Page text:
August was another hot month for real estate sales in the Greater Toronto Area, proof positive that previous measures to cool the market are starting to lose their lustre.

A total of 7,711 transactions occurred across the region tracked by the Toronto Real Estate Board over the course of the month, a strong year-over-year increase of 13.4 per cent. The supply of new listings, however, shrank by -3 per cent over the same timeline, leading to scant supply for buyers. It’s also putting upward pressure on prices – the region’s average ticked up by 3.6 per cent year-over-year to $792,611.

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More House Sales In the Mix

The value of homes sold has also increased, reflected by 4.9 per cent annual growth on the MLS Home Price Index; this is likely the result of a greater proportion of higher-priced single-family and low-rise homes being sold, following the segment’s slowdown in recent years. However, while it’s promising that buyers are returning to the upper end of the market – especially following the fallout from the federal mortgage stress test – the market hasn’t yet rebounded to its peak, says TREB President Michael Collins.

“GTA-wide sales were up on a year-over-year basis for all major market segments, with annual rates of sales growth strongest for low-rise home types including detached houses. This reflects the fact that demand for more expensive home types was very low in 2018 and has rebounded to a certain degree in 2019, albeit not back to the record levels experienced in 2016 and the first quarter of 2017,” he states. “The OSFI mortgage stress test continues to keep some would-be home buyers on the sidelines.”

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This is also evident in that the strongest price continues to be felt in the condo and townhouse segments, as home buyers are still flocking to the most affordable options available due to limited affordability.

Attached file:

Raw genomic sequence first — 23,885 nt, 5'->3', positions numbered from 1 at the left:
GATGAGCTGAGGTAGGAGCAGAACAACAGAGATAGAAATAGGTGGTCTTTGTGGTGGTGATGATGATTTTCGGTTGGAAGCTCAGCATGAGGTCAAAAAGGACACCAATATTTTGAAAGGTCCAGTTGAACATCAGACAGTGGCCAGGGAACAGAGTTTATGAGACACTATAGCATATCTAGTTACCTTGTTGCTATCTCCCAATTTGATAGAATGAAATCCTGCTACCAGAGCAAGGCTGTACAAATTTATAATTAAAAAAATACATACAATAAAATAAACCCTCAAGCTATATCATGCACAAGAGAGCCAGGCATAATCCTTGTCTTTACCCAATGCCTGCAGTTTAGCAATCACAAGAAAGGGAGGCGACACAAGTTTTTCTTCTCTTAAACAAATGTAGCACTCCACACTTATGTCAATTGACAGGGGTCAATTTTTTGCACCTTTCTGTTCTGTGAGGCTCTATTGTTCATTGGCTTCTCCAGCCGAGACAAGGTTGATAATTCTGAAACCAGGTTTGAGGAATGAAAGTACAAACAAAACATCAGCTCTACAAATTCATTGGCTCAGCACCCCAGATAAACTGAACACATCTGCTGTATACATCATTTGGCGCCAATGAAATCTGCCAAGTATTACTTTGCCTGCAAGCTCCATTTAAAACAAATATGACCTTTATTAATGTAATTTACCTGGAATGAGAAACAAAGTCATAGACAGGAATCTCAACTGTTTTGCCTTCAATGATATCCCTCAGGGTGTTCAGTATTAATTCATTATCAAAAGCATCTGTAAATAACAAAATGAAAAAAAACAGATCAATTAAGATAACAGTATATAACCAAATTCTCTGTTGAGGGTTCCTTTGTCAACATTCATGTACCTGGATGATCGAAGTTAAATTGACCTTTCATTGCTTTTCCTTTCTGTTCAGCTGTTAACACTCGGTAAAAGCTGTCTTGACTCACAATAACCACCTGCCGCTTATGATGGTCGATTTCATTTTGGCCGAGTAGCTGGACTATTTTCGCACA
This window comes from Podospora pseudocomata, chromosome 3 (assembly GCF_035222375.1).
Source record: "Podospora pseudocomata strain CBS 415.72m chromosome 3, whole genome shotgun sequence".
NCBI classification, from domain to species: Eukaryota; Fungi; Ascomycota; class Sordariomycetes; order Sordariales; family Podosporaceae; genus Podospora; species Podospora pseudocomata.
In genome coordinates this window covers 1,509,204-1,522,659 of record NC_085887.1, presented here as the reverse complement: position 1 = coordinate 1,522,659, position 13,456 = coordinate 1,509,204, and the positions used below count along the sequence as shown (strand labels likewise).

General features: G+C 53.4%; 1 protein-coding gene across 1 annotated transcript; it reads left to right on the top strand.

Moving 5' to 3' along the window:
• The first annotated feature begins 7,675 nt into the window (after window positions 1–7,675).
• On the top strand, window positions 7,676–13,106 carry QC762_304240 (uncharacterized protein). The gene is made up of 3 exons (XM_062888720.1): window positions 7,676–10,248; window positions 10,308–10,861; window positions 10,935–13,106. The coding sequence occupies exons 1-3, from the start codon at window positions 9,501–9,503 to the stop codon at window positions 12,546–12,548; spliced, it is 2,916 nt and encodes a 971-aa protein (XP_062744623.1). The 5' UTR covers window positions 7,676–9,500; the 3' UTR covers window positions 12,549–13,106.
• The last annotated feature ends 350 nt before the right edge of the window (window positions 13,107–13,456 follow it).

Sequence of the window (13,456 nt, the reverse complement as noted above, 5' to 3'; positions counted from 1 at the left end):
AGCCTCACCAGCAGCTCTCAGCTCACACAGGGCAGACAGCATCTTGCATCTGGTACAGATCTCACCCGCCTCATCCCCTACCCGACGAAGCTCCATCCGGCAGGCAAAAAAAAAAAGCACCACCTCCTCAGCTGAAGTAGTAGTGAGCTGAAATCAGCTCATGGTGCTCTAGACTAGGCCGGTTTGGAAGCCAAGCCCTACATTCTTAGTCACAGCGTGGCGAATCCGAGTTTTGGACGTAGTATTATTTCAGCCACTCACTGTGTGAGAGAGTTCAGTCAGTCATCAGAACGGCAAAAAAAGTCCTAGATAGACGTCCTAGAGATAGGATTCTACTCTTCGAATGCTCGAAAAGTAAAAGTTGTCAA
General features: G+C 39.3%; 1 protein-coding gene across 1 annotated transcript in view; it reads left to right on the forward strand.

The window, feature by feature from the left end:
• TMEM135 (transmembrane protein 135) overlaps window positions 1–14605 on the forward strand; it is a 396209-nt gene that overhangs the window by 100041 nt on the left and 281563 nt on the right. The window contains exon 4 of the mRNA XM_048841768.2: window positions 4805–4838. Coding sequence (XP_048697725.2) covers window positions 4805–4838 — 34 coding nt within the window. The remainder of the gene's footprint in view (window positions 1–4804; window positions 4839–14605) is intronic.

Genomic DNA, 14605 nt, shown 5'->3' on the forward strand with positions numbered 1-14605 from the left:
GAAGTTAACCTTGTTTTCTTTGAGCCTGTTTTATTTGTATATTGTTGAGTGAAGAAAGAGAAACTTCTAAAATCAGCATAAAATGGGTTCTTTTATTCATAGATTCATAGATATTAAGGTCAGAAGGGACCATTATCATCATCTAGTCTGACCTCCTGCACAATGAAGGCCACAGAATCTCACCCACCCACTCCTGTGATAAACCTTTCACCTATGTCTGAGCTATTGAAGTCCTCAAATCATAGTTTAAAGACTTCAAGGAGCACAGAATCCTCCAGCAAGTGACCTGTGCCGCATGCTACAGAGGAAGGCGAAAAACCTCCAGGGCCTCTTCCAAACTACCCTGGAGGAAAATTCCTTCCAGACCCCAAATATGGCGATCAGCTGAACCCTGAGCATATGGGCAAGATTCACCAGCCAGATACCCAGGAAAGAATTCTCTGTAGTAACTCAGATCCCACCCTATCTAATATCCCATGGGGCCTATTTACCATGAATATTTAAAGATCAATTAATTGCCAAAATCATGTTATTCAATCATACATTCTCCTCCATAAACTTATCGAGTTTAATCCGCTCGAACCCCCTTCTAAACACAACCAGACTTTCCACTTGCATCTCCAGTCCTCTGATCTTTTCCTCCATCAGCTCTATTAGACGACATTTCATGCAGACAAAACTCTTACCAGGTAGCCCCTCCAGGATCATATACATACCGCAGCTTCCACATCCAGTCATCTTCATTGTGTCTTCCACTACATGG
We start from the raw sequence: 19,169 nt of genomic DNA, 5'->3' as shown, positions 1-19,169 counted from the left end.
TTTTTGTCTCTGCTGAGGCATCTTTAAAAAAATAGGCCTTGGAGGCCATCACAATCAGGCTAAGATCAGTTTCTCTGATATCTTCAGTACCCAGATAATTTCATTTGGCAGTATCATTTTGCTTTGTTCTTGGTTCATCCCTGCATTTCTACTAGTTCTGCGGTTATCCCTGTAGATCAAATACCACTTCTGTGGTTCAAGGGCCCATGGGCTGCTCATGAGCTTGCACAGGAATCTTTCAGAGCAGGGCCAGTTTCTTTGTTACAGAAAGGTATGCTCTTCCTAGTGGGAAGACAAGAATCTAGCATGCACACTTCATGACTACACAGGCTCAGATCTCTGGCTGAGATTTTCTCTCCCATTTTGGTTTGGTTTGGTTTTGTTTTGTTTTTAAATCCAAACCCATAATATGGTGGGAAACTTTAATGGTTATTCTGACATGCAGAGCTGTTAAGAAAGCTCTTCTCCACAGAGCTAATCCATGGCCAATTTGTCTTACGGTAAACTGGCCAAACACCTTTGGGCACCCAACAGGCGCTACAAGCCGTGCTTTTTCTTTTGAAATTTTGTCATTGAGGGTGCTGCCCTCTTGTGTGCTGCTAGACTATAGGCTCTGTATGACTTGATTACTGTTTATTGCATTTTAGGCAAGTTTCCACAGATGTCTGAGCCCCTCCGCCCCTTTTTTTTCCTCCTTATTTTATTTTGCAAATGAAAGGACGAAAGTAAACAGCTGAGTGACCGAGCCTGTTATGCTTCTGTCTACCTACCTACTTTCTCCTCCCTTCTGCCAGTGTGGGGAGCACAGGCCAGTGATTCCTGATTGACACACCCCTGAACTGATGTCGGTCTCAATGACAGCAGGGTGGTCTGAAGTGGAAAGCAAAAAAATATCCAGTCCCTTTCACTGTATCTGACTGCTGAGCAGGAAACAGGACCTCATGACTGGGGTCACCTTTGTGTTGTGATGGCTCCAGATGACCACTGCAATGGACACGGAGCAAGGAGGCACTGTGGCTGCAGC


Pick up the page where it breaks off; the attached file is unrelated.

Not Enough Supply Prompts Price Fears

Too-little supply has been a steadily growing point of concern, and August was no exception; TREB points out that, year-to-date, sales have easily outpaced the number of new listings coming to market, which has really tightened up conditions for buyers. The sales-to-new-listings ratio for the region – a measure that gauges how friendly a market is for buyers – currently sits at 65 per cent. This indicates a steep sellers’ market; a range between 40 to 60 per cent is considered balanced, with above and below that threshold indicating sellers’ and buyers’ conditions, respectively. As last year’s ratio sat at 56 per cent, this shows the market has heated up from balanced territory in the space of a year.

In the City of Toronto, where sales rose 5.1 per cent with 2,553 transactions and listings stayed flat at -0.6 per cent, prices rose 4.2 per cent to $818,715, with a steep SNLR of 68 per cent.

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A similar scenario played out in surrounding “905” housing markets. For example, activity for condos and houses for sale in Mississauga rose a robust 9.7 per cent, while listings grew 2.3 per cent and prices by 7 per cent to $732,549. The municipality also remains in sellers’ territory with an SNLR of 67 per cent. In Halton Region, which includes Burlington and Oakville houses for sale, sales rose by a more moderate 3.7 per cent; new listings dipped by -7.5 per cent, while prices stayed flat at $857,417 (up 0.6 per cent). However, the region is in a steep sellers’ market with an SNLR of 74 per cent.

Calls Grow For New Housing Creation

These pervasive sellers’ conditions throughout the TREB region are leading to growing concerns that the stage may be set for unsustainable price growth once more, says Jason Mercer, TREB’s chief market analyst.

“This year’s market through August has been characterized by receding listings and increasing sales relative to 2018,” he stated. “Competition between buyers has increased, which has led to stronger annual rates of price growth, most notably during this past spring and summer. Right now, the overall pace of price growth is moderate. However, if demand for ownership housing continues to increase relative to the supply of listings, the annual rate of price growth will accelerate further.”

He adds, “This underpins the importance of solving this region’s housing supply issues, which will go a long way to insuring a sustainable pace of price growth over the long term.”

Check out the infographic below to see how sales and price trends have changed year over year in the City of Toronto in August.